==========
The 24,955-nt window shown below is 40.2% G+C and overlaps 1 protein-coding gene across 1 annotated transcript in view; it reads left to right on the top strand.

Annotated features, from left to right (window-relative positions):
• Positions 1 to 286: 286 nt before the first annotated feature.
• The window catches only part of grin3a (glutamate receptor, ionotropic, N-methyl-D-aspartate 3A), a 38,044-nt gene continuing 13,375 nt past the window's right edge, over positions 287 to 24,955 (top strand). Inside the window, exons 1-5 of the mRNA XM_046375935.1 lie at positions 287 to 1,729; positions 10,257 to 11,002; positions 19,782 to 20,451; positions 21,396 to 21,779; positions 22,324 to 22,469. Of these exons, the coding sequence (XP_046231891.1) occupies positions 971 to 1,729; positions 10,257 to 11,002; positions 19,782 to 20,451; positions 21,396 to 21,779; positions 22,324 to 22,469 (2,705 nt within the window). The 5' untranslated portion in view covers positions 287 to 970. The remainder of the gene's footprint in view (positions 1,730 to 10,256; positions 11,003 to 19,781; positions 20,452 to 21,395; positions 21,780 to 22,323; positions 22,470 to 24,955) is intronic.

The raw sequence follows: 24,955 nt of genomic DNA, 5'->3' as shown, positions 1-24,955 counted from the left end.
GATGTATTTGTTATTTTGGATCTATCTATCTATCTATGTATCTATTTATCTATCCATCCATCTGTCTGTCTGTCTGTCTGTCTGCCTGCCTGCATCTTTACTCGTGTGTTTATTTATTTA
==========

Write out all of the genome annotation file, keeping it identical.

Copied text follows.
The 24,955-nt window shown below is 40.2% G+C and overlaps 1 protein-coding gene across 1 annotated transcript in view; it reads left to right on the top strand.

Annotated features, from left to right (window-relative positions):
• Positions 1 to 286: 286 nt before the first annotated feature.
• The window catches only part of grin3a (glutamate receptor, ionotropic, N-methyl-D-aspartate 3A), a 38,044-nt gene continuing 13,375 nt past the window's right edge, over positions 287 to 24,955 (top strand). Inside the window, exons 1-5 of the mRNA XM_046375935.1 lie at positions 287 to 1,729; positions 10,257 to 11,002; positions 19,782 to 20,451; positions 21,396 to 21,779; positions 22,324 to 22,469. Of these exons, the coding sequence (XP_046231891.1) occupies positions 971 to 1,729; positions 10,257 to 11,002; positions 19,782 to 20,451; positions 21,396 to 21,779; positions 22,324 to 22,469 (2,705 nt within the window). The 5' untranslated portion in view covers positions 287 to 970. The remainder of the gene's footprint in view (positions 1,730 to 10,256; positions 11,003 to 19,781; positions 20,452 to 21,395; positions 21,780 to 22,323; positions 22,470 to 24,955) is intronic.

The raw sequence follows: 24,955 nt of genomic DNA, 5'->3' as shown, positions 1-24,955 counted from the left end.
GATGTATTTGTTATTTTGGATCTATCTATCTATCTATGTATCTATTTATCTATCCATCCATCTGTCTGTCTGTCTGTCTGTCTGCCTGCCTGCATCTTTACTCGTGTGTTTATTTATTTA